Simultaneously, we are gearing up for a new teacher evaluation system which figures heavily on a teacher's ability to define what his/her students' learning targets are and assess and document student progress toward those targets.

To an extent, both have been an uneasy fit for me as a high school English teacher. It is not so much in the philosophies underpinning these movements. It is that no one that I talk to seems to understand what I've started calling "The English Problem."

Mark Gardner | Assessment, Current Affairs, Education | April 14, 2012

Staying Informed about a Moving Target

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File7021334426465By Mark

I do not envy my colleagues who teach high school math.

In the few years I've been teaching, I've watched the mad dash and scramble to react to the nearly annual changes in statewide math assessment. At this point in our building (as I'm sure is the same in every high school), students are working toward three different sets of graduation requirements related to math credit and assessment requirements. From WASL to HSPE to EOC. If only it were just a name change...

As a language arts teacher, I have witnessed relatively little change in terms of the content and skills demanded of my students in our high school statewide assessment. Our HSPE is essentially the WASL. I still feel that the test assesses the basic skills that ought to be expected for a student to earn a diploma that has any value.

I've tried to stay informed about the current state of assessment in Washington, but as it is an ever-moving target--with many moving parts--it is easy to miss something. And I missed something that I think is rather significant. I feel kinda dumb for having missed it. I'm sure somewhere along the line it was announced in a staff meeting or mentioned in an email, but the fact is, I missed it.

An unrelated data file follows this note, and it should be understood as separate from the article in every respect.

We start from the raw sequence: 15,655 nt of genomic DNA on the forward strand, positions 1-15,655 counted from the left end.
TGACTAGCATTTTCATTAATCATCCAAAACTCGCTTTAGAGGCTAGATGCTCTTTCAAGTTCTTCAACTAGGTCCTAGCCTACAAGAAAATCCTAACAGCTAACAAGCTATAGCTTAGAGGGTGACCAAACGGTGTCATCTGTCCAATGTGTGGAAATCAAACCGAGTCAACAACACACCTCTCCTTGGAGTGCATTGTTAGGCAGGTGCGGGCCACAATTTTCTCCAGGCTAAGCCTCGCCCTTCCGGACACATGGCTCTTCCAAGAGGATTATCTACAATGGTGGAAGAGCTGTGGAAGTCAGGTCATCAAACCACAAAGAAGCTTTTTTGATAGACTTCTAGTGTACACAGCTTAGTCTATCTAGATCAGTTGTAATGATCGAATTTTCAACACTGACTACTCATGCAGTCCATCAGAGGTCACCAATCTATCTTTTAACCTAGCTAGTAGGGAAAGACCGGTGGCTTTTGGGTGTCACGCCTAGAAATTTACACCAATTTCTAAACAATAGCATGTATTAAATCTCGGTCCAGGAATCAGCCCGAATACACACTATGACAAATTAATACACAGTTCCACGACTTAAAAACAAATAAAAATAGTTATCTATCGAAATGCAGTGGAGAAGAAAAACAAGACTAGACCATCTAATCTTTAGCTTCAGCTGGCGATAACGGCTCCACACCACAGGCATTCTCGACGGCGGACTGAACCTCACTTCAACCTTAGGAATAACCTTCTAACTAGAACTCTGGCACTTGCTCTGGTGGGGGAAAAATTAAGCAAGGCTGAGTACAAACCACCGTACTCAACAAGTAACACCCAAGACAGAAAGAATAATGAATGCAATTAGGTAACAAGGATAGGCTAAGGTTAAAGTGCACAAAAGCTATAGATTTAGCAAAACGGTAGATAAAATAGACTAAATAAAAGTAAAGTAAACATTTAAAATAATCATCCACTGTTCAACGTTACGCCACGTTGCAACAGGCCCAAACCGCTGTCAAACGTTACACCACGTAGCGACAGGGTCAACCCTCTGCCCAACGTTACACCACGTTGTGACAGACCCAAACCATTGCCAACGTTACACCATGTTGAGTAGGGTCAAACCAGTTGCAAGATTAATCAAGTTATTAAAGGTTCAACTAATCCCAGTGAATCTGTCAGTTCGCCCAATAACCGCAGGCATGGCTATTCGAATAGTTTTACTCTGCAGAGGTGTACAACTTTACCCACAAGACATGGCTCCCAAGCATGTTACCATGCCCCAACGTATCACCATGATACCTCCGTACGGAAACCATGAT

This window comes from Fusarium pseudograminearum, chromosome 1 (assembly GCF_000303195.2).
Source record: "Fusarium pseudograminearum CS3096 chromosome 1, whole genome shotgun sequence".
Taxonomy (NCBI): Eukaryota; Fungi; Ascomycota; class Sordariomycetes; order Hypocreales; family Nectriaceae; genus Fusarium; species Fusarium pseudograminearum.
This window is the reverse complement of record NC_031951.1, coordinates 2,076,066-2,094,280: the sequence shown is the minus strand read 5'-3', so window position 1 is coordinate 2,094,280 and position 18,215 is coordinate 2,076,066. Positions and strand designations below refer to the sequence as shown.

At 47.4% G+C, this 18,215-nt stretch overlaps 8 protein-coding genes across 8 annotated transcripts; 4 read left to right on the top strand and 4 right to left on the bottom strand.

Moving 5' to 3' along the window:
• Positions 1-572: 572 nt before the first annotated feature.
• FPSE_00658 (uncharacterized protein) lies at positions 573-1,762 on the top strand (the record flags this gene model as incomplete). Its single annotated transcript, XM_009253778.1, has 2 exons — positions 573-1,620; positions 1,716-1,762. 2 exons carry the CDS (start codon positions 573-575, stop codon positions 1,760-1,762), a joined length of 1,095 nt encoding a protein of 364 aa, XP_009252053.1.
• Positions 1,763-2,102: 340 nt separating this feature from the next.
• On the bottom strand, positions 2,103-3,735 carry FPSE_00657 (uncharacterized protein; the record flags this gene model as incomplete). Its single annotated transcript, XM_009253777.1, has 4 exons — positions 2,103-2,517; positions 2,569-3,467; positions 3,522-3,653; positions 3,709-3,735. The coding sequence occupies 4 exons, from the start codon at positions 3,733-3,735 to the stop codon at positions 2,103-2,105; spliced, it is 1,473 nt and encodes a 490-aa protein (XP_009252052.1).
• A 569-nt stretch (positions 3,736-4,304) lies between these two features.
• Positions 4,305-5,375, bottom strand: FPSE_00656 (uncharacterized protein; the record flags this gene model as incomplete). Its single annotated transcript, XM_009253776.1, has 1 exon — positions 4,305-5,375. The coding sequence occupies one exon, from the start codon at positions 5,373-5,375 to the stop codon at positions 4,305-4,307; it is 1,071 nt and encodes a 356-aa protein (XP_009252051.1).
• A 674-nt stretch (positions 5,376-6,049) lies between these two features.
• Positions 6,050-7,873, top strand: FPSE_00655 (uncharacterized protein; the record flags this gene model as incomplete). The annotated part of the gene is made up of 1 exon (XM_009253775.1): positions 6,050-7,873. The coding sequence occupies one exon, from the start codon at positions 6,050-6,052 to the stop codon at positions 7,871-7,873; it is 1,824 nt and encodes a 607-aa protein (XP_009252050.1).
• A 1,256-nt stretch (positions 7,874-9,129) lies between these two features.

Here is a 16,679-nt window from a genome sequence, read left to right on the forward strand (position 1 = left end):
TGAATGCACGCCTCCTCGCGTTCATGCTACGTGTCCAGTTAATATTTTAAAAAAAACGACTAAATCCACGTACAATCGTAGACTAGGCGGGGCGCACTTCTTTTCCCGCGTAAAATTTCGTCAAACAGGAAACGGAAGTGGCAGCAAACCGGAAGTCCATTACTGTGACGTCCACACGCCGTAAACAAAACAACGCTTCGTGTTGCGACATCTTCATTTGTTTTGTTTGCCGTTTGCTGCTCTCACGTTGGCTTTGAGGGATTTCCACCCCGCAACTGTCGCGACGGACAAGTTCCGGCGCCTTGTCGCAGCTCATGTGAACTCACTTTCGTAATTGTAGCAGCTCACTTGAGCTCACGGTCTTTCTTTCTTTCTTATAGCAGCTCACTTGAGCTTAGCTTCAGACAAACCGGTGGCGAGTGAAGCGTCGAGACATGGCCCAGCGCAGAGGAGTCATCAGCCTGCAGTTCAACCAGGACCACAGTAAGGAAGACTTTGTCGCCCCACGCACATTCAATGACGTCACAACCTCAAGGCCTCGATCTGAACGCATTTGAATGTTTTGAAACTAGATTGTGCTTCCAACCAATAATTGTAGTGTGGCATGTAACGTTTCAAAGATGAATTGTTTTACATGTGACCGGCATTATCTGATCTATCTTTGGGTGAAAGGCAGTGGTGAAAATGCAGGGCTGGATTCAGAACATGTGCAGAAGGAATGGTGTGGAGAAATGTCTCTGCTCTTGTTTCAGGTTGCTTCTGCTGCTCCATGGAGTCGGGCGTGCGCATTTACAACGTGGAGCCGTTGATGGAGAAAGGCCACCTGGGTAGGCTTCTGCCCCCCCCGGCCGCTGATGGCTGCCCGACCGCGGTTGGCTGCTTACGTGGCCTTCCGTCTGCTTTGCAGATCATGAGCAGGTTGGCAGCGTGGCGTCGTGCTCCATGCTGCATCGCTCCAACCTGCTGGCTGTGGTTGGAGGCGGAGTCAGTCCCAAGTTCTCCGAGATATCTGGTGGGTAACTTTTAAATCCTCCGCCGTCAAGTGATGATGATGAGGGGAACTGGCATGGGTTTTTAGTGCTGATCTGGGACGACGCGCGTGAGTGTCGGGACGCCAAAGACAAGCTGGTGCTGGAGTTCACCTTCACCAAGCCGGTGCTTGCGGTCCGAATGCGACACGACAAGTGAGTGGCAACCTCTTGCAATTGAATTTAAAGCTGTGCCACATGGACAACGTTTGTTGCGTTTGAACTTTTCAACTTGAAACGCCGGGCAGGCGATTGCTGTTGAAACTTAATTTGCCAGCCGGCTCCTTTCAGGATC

Mark Gardner | Assessment, Education Policy | February 15, 2012

SB 5895: The D-Word

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Z1DGoNBy Mark

Teacher evaluation is back on the radar. Senate Bill 5895 is due to be heard by the House Education Committee on February 16th (CSTP has produced a summary for quick review, but the whole bill is linked above).

One of the sticking points for me--of which there often many in any policy--has to do with the provision that at least three of the eight dimensions on which I am to be evaluated must be supported with student growth data.

There's that d-word again. 

Luckily, I found language in the bill clarifying "student growth data":

Mark Gardner | Assessment, Current Affairs, Education, Education Policy, Games, Life in the Classroom, Professional Development, Social Issues, Teacher Leadership | December 6, 2011

The Four Point Scale.... again.

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Elephant-clockBy Mark

I sat at a table with two other teachers, two building administrators, and the top two admin from the district office. We'd spent the better part of an hour sorting through the assessment rubrics and frameworks associated with the new teacher evaluation system mandated through legislative action in Senate Bill 6696

Silence settled on us all at once. The weight of what we were examining suddenly became overwhelming.